Contrary to the US, the ECB has not implemented radical changes in the objectives it is pursuing. In the States, they could tolerate increases above the threshold. With the ECB, there are indications that they are for more symmetric targets. But symmetric means that, if before there was a doubt that below 2% was consistent with the objective, now they exclude that this is good for the eurozone. So, price stability is a central concern for the ECB. 

Are we venturing into unknown territory, given the uncertainties engendered by the COVID-19 health issues and the possibility of further lockdowns? 

EM: There are indeed several unknowns at the moment. But many economists, myself included, compare the situation with what the world knew in the 1970s. At the time, there were also major changes in the economy, and it ended up being a period of high and volatile inflation. We should learn from the lessons of the past to design better policies in the present. 

GG: I believe the periods are radically different, however. We are not seeing the same levels of inflation rates and we are emerging from a successful decade which saw inflation stability and the anchoring of inflation below the 2% bar. So, these are not the extremes of the Seventies. There’s been the creation of much more reliable institutions, like the central banks, which have had a stabilizing effect on inflation. They were effective in the Eighties, with inflation targeting, inflation was stable for decades. I don’t fear a hyper-inflation world with double-digit figures. If constraints pushed inflation high, we have the toolbox to push it down, so it’s not a concern.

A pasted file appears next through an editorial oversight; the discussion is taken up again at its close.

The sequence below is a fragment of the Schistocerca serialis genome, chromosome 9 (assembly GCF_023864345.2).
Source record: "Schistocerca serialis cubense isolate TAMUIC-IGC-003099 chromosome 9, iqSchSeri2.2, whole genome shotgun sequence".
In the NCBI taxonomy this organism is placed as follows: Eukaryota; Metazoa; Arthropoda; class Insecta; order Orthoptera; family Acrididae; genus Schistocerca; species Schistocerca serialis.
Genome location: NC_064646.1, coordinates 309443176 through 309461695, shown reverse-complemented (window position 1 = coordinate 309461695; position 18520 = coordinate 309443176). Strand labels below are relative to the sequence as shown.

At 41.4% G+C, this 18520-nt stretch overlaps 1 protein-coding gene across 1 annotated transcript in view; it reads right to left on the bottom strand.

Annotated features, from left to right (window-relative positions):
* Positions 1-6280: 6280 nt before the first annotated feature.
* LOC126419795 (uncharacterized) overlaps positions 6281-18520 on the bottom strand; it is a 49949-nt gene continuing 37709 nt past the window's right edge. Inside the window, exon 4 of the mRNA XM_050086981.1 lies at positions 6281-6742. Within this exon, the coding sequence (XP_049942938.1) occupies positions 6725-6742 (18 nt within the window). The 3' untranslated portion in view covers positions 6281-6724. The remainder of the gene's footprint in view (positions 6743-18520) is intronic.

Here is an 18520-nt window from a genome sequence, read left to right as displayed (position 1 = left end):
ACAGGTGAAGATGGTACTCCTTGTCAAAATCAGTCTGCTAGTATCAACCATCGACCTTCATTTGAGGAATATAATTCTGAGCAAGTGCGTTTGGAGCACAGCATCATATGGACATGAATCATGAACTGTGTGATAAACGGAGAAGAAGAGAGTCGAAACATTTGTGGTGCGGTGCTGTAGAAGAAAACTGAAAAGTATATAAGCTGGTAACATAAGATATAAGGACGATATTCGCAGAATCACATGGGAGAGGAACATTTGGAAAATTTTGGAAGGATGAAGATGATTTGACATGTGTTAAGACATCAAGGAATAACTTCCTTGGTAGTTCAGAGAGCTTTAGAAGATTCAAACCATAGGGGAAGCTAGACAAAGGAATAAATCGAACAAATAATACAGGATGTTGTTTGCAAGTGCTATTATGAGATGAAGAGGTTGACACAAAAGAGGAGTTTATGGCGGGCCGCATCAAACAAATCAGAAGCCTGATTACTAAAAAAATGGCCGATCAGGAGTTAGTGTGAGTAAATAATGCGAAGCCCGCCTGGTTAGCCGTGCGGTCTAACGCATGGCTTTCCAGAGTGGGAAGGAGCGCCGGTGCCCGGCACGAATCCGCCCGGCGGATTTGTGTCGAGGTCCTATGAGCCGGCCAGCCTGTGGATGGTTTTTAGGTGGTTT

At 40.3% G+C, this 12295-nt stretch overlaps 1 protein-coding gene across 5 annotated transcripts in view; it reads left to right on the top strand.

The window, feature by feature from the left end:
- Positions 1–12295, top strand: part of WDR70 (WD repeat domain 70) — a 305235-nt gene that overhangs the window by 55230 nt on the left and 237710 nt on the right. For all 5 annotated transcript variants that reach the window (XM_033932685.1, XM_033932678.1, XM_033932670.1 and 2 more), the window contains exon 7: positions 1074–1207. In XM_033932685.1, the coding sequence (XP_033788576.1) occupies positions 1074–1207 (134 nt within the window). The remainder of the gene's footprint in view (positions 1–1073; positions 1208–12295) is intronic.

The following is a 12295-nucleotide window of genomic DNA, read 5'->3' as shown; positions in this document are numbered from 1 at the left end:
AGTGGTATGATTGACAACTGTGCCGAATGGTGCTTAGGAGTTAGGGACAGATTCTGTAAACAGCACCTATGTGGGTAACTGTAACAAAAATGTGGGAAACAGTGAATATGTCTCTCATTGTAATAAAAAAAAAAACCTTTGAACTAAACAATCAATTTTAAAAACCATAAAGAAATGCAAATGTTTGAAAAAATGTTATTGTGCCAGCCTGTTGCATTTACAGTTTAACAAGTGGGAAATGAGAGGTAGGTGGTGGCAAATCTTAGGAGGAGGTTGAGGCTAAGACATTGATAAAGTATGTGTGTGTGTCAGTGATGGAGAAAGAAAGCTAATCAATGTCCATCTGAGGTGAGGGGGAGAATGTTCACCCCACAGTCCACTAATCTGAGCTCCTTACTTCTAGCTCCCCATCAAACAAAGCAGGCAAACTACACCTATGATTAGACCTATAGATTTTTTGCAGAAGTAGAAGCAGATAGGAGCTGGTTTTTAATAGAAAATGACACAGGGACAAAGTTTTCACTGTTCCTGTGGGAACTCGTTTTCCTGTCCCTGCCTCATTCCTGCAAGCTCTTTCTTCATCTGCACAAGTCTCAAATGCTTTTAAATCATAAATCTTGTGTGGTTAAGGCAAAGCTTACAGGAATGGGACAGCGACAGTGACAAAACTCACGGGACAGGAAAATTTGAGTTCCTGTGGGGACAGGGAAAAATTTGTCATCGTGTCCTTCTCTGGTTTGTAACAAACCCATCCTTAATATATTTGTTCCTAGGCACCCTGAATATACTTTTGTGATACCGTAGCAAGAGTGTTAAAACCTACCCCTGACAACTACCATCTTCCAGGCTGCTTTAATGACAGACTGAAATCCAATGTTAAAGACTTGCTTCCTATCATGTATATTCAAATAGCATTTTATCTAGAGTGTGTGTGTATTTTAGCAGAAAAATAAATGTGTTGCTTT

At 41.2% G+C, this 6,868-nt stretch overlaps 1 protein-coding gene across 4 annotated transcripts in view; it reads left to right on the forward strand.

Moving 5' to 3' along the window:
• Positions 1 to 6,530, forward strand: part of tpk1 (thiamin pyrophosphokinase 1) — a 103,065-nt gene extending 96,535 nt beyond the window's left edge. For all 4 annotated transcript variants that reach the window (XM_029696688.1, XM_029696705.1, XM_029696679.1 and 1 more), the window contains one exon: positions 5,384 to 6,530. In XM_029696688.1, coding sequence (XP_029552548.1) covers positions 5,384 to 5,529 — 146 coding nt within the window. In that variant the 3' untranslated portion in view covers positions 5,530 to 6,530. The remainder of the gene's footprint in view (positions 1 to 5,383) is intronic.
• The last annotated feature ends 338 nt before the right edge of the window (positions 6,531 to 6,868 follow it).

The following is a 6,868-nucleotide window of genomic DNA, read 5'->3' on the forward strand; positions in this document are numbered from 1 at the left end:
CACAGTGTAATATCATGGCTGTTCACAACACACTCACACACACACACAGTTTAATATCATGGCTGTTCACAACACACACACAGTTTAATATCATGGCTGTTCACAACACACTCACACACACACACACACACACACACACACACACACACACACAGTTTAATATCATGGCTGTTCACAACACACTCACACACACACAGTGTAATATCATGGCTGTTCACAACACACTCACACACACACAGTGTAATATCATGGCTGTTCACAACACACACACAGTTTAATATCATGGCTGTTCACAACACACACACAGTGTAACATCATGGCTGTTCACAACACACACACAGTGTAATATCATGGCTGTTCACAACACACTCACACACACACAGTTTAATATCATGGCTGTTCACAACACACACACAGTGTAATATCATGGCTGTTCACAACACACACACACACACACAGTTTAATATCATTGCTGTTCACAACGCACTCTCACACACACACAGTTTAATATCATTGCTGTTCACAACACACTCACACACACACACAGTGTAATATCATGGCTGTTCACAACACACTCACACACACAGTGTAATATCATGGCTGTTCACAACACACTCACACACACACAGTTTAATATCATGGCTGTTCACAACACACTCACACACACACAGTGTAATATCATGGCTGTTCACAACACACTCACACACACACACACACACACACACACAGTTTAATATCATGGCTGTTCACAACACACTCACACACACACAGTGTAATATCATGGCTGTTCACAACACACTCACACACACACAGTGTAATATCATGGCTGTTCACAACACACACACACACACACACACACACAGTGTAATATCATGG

EM: Yes, but in the Seventies, no one forecast such inflation. That’s similar to today. And the best way to avoid something like that happening is to consider this potential scenario. If there’s a risk, let’s prepare for it. The central banks might have the toolbox, but are they willing to use the tools? I’m not so sure and that’s what we fear, it’s a key issue. 

GG: I think what Eric is saying is that central banks could lose their independence. Financial security is a concern and could put governments in such an uncomfortable situation that central banks may lose their independence. I certainly hope that won’t happen; I hope they are much more solid culture against hyperinflation. I want to hope it’s not a possible scenario. 

EM: I share that hope and that’s because central banks are already talking about this possible outcome, they are preparing the ground, even for a possible government default. And that’s healthy because discussions reduce the likelihood of such a negative outcome. 

GG: And that leads me to underline how important the creation of a European common debt. It’s been the most positive and major piece of news of the last couple years. It comes at a time when tensions are high and could materialize. I hope Europe is moving in a coherent way, preparing for a scenario in which monetary policy can’t boil down to being the only game in town.


Learn more about this topic on the Vox EU article, Large public debts need not imply fiscal dominance by Jean Barthélemy, Eric Mengus, Guillaume Plantin, and in French on The Conversation.